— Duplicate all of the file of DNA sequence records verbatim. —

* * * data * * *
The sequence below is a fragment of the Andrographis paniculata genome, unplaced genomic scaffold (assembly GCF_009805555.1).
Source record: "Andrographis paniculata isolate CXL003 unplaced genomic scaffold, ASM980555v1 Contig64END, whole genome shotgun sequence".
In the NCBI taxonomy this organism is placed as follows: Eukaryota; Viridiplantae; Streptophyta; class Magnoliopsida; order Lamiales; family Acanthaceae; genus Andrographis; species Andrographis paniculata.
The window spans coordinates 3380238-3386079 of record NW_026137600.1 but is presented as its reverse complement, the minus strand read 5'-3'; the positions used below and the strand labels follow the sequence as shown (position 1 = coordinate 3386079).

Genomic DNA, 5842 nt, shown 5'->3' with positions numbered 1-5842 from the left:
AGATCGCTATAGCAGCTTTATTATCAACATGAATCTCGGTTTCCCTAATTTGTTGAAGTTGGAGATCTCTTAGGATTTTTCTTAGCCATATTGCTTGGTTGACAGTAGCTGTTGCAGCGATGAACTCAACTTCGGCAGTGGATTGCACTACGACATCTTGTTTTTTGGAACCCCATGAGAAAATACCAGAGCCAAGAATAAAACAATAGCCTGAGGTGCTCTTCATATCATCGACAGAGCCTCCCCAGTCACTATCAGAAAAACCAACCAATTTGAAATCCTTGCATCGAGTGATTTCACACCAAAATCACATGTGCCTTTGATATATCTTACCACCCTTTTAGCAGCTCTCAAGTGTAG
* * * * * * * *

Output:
The sequence below is a fragment of the Andrographis paniculata genome, unplaced genomic scaffold (assembly GCF_009805555.1).
Source record: "Andrographis paniculata isolate CXL003 unplaced genomic scaffold, ASM980555v1 Contig64END, whole genome shotgun sequence".
In the NCBI taxonomy this organism is placed as follows: Eukaryota; Viridiplantae; Streptophyta; class Magnoliopsida; order Lamiales; family Acanthaceae; genus Andrographis; species Andrographis paniculata.
The window spans coordinates 3380238-3386079 of record NW_026137600.1 but is presented as its reverse complement, the minus strand read 5'-3'; the positions used below and the strand labels follow the sequence as shown (position 1 = coordinate 3386079).

Genomic DNA, 5842 nt, shown 5'->3' with positions numbered 1-5842 from the left:
AGATCGCTATAGCAGCTTTATTATCAACATGAATCTCGGTTTCCCTAATTTGTTGAAGTTGGAGATCTCTTAGGATTTTTCTTAGCCATATTGCTTGGTTGACAGTAGCTGTTGCAGCGATGAACTCAACTTCGGCAGTGGATTGCACTACGACATCTTGTTTTTTGGAACCCCATGAGAAAATACCAGAGCCAAGAATAAAACAATAGCCTGAGGTGCTCTTCATATCATCGACAGAGCCTCCCCAGTCACTATCAGAAAAACCAACCAATTTGAAATCCTTGCATCGAGTGATTTCACACCAAAATCACATGTGCCTTTGATATATCTTACCACCCTTTTAGCAGCTCTCAAGTGTAG